Since leaving Warwick early last month our two little ships have very slowly meandered their way along the Grand Union Canal to Wigram’s Turn and then south down the Oxford Canal in order to keep a special date with the dry dock at Tooley's Boatyard in Banbury. The weather was extraordinarily fine all the time, which made the passage even more enjoyable.
A beautiful day at Claydon Locks
We arrived on the Tuesday before Easter ready for ‘Roots and Wings’ to enter the dock on Maundy Thursday to have her bottom blacked. Subsequently she remained there for seven days because of the holiday weekend and ‘Futurest’ went in the following Thursday for the same treatment coming out five days later on Monday last.
My wife’s grave
In her six years as my special companion ‘Futurest’ has always been ‘blacked at Tooley’s. Because Banbury used to be my home town this yard was my natural first choice and because I have always had such good service there I am so glad I didn’t take ‘Futurest’ anywhere else instead.
As well as the blacking I have always received from the company afterwards, at no extra cost, a printed report complete with photographs informing me of the condition of the hull, rudder, propeller, anodes and weed box. This is very useful on later dockings to note whether there has been any deterioration in the meantime and indicates too whether any remedial action is required this time. It’s not quite a full blown hull survey but my goodness I have found it so helpful. The dry dock is also classed as an Ancient Monument having been built in 1790 so this too has made it all the more special for me to use; by being blacked here I feel I am helping to keep this piece of ancient heritage alive.
Small Tortoiseshell Butterfly
However when it was first built the dock was designed to service the wooden shallow draft horse drawn narrow boats of the time and not hulking great steel ones with a heavy Russell Newbery Engine aboard like ‘Futurest’ drawing two feet nine inches at the stern. But I had never realised before quite how shallow the dock was as I had never encountered any trouble getting the little ship in or out. Purely by chance on previous occasions I had very little fuel aboard in the after tank when I docked her, but this time on our way south, without applying much thought to the consequences, I had refuelled at Wigram’s Turn Marina thereby increasing the draft considerably.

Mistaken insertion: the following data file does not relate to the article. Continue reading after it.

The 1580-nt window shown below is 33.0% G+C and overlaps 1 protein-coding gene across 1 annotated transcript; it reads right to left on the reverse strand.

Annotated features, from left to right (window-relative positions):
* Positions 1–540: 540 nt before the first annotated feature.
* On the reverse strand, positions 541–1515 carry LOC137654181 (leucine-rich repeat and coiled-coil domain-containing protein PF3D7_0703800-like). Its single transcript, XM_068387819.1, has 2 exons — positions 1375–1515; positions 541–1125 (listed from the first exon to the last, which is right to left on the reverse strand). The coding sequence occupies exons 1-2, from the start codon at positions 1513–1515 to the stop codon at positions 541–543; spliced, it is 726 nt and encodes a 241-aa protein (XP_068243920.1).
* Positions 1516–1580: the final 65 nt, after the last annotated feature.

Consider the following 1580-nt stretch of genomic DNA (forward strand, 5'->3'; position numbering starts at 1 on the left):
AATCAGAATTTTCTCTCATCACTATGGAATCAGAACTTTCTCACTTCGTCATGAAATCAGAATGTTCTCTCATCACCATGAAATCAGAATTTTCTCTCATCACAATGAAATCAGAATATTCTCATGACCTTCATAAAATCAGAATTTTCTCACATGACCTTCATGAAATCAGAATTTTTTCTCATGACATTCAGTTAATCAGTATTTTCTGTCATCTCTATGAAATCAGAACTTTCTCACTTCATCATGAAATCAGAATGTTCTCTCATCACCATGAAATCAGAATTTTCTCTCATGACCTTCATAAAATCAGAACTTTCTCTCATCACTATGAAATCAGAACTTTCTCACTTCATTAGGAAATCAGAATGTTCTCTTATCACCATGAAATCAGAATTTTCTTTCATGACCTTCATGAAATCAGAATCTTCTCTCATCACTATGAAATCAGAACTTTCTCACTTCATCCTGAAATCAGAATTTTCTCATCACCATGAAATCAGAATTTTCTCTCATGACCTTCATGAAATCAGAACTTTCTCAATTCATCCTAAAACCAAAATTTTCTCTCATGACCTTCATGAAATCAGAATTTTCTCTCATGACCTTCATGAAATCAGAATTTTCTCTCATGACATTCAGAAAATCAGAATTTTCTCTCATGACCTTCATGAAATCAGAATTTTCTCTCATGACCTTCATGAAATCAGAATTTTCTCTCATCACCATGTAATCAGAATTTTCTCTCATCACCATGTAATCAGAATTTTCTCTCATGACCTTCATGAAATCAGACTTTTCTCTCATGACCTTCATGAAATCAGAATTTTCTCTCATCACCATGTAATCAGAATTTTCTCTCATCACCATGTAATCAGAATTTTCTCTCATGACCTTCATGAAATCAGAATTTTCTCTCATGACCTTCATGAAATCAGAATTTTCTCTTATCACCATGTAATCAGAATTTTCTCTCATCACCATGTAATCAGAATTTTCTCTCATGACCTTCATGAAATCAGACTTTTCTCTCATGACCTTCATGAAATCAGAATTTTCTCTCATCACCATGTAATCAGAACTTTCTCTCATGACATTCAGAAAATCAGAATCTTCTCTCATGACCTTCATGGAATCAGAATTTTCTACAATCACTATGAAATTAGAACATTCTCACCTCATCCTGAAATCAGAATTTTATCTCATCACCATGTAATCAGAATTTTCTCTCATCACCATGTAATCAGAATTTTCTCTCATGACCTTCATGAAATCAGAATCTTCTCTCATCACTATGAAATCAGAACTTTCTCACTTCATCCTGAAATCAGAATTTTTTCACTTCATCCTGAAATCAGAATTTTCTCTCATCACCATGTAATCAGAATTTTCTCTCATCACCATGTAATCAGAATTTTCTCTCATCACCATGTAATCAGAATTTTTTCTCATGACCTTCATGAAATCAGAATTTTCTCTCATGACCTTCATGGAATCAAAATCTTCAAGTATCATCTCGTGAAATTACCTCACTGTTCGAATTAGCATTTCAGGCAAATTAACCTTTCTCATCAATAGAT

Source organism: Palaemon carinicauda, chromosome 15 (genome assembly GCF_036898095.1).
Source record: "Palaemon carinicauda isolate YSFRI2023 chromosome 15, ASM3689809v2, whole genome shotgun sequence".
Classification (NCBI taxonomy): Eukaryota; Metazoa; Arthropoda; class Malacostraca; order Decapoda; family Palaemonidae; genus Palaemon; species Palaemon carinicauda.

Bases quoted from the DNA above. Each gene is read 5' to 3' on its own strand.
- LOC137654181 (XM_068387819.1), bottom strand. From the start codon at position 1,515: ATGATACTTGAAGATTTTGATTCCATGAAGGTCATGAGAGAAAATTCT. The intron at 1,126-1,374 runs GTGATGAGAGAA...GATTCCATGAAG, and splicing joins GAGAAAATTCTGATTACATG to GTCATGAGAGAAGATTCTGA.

So imagine my surprise when last Thursday, after I had carefully lined ‘Futurest’ up and began entering, only two thirds of her length had entered the dock before she stopped dead and no matter how much I increased the revs she didn’t budge an inch. With Matt, the director of the firm and employees Graham, Linda and also Janis who had come along to help too perched precariously as far forward as possible, ‘Futurest’ still wouldn’t move. In the end they had to drag the old girl forward with a winch till her rudder was just clear inside the dock doors.
On Monday with a sparkling black hull and with the propeller rotating astern bringing extra water into the filled dock, I thought there would be a distinct possibility that ‘Futurest’ would float out with little difficulty. But no chance. She had to be winched out again to float clear into the canal.
She really stuck her claws in this dry docking, bless her and I must remember in future to have just a small amount of fuel in the tank when having her dry docked.
I have added a few photos of Spring to the page, which though not at all relevant to dry docking in any way, may help to brighten things up a bit.